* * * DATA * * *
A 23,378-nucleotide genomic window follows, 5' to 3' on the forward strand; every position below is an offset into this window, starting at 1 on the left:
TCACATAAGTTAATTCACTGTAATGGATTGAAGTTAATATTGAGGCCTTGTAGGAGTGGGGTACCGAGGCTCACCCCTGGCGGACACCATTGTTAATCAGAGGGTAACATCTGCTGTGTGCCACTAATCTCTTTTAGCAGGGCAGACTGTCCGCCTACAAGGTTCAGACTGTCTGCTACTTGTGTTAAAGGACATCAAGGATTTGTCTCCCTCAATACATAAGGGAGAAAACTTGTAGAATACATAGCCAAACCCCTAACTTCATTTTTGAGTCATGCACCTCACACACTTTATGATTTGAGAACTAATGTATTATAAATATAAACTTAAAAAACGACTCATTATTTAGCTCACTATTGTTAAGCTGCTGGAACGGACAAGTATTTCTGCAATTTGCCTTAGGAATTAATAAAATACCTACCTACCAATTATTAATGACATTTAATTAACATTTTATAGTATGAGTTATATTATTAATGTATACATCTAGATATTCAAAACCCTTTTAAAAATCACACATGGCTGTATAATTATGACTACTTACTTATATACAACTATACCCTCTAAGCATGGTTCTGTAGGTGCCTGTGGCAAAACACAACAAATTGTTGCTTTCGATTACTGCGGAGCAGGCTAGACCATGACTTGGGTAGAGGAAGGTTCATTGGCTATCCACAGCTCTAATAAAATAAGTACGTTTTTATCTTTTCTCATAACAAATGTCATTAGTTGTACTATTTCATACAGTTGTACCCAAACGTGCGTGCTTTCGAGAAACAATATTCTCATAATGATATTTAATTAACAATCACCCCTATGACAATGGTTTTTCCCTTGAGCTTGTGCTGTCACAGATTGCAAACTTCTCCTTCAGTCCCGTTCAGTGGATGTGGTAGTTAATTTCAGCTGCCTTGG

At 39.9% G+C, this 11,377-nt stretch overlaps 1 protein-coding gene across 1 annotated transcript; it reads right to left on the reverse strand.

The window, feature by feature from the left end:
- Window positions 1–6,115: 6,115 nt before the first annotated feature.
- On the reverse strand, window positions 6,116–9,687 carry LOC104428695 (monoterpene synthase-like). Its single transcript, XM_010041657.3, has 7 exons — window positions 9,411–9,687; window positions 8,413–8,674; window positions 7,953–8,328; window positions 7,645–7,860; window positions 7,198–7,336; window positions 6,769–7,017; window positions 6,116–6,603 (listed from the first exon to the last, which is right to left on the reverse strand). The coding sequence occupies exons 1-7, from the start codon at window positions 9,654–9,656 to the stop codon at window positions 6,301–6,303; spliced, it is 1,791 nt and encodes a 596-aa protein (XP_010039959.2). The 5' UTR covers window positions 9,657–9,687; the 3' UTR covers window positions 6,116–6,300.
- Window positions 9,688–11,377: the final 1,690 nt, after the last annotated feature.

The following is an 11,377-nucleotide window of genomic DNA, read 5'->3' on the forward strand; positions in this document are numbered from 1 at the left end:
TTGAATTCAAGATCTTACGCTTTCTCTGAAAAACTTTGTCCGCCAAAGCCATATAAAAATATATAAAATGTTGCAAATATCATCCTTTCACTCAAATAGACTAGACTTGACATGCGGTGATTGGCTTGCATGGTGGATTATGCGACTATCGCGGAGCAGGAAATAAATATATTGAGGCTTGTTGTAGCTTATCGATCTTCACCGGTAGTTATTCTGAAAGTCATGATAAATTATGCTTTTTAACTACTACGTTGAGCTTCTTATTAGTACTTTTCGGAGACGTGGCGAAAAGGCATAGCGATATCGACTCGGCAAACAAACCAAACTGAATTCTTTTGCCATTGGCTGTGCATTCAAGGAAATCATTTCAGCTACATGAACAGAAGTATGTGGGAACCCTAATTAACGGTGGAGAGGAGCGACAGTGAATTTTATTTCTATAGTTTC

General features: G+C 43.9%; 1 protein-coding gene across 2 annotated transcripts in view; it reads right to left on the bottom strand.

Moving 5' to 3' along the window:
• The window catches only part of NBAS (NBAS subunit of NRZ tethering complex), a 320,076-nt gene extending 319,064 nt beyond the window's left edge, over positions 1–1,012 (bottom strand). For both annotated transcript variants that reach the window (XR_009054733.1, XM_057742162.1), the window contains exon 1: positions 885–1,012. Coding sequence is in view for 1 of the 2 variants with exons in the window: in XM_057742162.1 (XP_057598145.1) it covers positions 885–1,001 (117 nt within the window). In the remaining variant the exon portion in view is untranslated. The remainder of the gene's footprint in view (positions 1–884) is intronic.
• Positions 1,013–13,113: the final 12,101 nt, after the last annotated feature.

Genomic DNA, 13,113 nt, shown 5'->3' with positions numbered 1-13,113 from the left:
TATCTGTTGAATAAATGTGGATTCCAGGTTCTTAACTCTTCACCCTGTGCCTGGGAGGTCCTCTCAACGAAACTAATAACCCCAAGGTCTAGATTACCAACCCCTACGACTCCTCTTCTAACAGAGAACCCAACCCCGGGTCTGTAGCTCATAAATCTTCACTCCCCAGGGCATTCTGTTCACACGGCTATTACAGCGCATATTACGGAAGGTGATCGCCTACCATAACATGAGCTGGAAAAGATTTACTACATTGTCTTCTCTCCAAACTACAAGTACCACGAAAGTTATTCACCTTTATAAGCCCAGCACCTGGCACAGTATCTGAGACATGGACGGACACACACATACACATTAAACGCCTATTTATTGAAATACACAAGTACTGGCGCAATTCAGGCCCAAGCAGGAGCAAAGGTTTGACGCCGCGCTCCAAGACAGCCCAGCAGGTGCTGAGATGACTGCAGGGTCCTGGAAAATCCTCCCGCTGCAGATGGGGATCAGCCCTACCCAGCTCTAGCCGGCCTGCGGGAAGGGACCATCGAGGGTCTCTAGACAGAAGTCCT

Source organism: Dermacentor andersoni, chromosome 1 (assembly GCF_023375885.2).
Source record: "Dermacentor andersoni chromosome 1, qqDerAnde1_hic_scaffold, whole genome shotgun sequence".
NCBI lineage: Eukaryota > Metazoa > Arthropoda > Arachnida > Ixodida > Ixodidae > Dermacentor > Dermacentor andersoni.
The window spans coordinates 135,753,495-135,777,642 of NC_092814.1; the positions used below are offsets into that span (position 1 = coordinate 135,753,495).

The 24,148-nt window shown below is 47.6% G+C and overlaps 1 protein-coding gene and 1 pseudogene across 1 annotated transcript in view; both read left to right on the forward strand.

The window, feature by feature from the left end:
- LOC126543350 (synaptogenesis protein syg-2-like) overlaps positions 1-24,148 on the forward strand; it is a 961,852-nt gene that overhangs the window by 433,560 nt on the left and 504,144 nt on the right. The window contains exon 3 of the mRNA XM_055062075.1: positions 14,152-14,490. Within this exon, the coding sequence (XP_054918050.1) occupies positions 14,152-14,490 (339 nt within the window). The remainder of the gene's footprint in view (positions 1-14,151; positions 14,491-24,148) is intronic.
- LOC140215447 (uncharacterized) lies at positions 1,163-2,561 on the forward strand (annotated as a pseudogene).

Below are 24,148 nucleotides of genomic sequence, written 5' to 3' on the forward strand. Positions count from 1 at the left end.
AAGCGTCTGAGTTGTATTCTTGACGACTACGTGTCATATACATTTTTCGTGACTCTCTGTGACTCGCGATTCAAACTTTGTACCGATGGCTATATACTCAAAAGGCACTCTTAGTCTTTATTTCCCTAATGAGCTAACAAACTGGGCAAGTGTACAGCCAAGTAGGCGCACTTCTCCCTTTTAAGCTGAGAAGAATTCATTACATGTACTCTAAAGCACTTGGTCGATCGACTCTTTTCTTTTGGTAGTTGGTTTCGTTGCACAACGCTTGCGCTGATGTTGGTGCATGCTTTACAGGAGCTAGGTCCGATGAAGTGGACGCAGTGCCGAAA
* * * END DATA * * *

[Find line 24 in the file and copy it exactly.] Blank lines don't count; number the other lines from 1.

Below are 24,148 nucleotides of genomic sequence, written 5' to 3' on the forward strand. Positions count from 1 at the left end.